Researchers at Northwestern Medicine have taken the first step in bioengineering the human uterus to treat endometriosis, uterine-factor infertility and endometrial cancer.
The study is the first to demonstrate that induced human pluripotent stem (iPS) cells can be reprogrammed to become healthy uterine cells for potential placement in the uterus. Made from a person's own readily available cells, iPS cells can potentially be manipulated to fix defects within other, disease-causing cells. The healthy cells are then optimal for an auto-transplant that won't be rejected by the person's immune system.
The study will be published Nov. 1 in the journal Stem Cell Reports.
Endometrium is the inner lining of the uterus. Endometriosis, caused by backward menstruation of abnormal endometrial cells onto the lower abdominal organs, is a painful and persistent gynecological disease that affects approximately 10 percent of women of reproductive age worldwide (about 200 million women). It has no effective long-term treatment and, in some cases, the disease can serve as a precursor to ovarian cancer.
Women with abnormal endometrial cells may experience infertility because these defective endometrial cells are not receptive to an implanting embryo. This study opened the avenue for replacing these defective endometrial cells with normal ones derived from a woman's own skin or blood.
"This is huge. We've opened the door to treating endometriosis," said senior author Dr. Serdar Bulun, who has been researching treatments for endometriosis for the past 25 years. "These women with endometriosis start suffering from the disease at a very early age, so we end up seeing young high school girls getting addicted to opioids, which totally destroys their academic potential and social lives."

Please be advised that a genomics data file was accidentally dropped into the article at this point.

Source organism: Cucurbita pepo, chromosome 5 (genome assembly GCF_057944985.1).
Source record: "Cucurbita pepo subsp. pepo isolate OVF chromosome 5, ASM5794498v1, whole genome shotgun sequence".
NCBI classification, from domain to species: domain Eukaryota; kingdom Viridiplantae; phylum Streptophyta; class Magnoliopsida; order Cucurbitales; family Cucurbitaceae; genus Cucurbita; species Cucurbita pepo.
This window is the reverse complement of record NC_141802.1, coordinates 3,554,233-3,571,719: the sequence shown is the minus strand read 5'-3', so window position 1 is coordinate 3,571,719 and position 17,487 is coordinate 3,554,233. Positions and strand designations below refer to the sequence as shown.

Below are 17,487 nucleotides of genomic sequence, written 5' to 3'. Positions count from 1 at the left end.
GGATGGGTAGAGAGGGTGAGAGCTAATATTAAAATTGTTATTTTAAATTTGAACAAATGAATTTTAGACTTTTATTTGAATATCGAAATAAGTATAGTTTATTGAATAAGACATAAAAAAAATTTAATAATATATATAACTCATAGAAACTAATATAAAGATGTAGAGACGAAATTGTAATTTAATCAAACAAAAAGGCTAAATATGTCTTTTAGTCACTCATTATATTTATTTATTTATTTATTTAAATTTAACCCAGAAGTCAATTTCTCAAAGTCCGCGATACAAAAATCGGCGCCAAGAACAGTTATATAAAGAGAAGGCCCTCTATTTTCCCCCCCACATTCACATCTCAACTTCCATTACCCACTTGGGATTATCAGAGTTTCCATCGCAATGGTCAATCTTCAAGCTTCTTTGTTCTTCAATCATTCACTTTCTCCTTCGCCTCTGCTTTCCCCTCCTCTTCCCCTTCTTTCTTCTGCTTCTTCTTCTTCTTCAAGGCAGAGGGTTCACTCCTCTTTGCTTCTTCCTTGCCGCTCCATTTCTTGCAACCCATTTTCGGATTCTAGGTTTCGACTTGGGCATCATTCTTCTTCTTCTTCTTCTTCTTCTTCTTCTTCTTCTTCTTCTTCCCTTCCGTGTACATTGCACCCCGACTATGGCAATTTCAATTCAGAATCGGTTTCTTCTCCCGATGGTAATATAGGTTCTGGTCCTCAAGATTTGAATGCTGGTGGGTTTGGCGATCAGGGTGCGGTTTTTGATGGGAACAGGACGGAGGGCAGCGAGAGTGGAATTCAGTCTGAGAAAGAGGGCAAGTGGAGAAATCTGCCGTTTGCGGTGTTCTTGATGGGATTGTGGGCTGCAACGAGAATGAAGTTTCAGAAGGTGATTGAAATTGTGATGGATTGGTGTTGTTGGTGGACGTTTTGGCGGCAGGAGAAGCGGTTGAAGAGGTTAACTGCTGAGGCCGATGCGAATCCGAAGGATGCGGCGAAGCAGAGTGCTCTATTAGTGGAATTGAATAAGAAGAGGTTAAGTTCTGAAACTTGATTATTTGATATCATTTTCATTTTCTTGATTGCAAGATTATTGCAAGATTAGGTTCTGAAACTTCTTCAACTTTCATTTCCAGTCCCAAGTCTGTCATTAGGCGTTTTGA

Bulun is the chair of the department of obstetrics and gynecology at Northwestern University Feinberg School of Medicine and a Northwestern Medicine physician.
Endometriosis occurs when the endometrial cells in a woman's uterus do not respond to an adequate amount of an implantation hormone called progesterone. The abnormal cells, called defective endometrial stromal fibroblasts, travel through the fallopian tubes, then onto the lower abdominal tissues and the ovaries. Extra-uterine growth of endometrium-like tissue results in severe pelvic pain, infertility and development of adhesions and increases the risk for ovarian cancer.
Now that this study has demonstrated that these cells can be reproduced and respond properly to progesterone, the next step would be to replace the diseased cells in the uterus with these newly programmed, healthy uterine cells, Bulun said.
As cell-based therapy methods continue to improve, the defective cells that cause inflammation and pain in the uterine cavity of endometriosis patients would be replaced with the normally programmed cells in the future. This way, pain would be eliminated long-term. Moreover, the newly formed normal endometrium would be more receptive to an implanting embryo.
"One day we hope to make a whole uterus using this cell-based treatment employing the patient's own iPS cells," Bulun said.
Uterine transplantation has been tried, but the biggest obstacle to success has been the rejection of someone else's uterus with the patient's immune response. This problem could be solved if a whole uterus can be bioengineered by populating a scaffold with the patient's own iPS cells reprogrammed to form a uterus. However, this is a long shot, Bulun warns.